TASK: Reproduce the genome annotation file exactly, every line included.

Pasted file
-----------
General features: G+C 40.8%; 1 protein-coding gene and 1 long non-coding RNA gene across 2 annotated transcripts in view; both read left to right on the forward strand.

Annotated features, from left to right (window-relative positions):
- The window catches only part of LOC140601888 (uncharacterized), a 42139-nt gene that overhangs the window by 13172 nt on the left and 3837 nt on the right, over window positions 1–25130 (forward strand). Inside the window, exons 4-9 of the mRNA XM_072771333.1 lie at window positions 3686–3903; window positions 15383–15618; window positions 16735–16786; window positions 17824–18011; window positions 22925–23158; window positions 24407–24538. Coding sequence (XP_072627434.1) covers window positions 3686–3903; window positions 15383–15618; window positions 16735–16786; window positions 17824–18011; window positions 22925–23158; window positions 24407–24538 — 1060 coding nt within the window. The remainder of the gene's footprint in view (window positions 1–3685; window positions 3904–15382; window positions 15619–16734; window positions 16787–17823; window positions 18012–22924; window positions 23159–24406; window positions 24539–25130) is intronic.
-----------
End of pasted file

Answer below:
General features: G+C 40.8%; 1 protein-coding gene and 1 long non-coding RNA gene across 2 annotated transcripts in view; both read left to right on the forward strand.

Annotated features, from left to right (window-relative positions):
- The window catches only part of LOC140601888 (uncharacterized), a 42139-nt gene that overhangs the window by 13172 nt on the left and 3837 nt on the right, over window positions 1–25130 (forward strand). Inside the window, exons 4-9 of the mRNA XM_072771333.1 lie at window positions 3686–3903; window positions 15383–15618; window positions 16735–16786; window positions 17824–18011; window positions 22925–23158; window positions 24407–24538. Coding sequence (XP_072627434.1) covers window positions 3686–3903; window positions 15383–15618; window positions 16735–16786; window positions 17824–18011; window positions 22925–23158; window positions 24407–24538 — 1060 coding nt within the window. The remainder of the gene's footprint in view (window positions 1–3685; window positions 3904–15382; window positions 15619–16734; window positions 16787–17823; window positions 18012–22924; window positions 23159–24406; window positions 24539–25130) is intronic.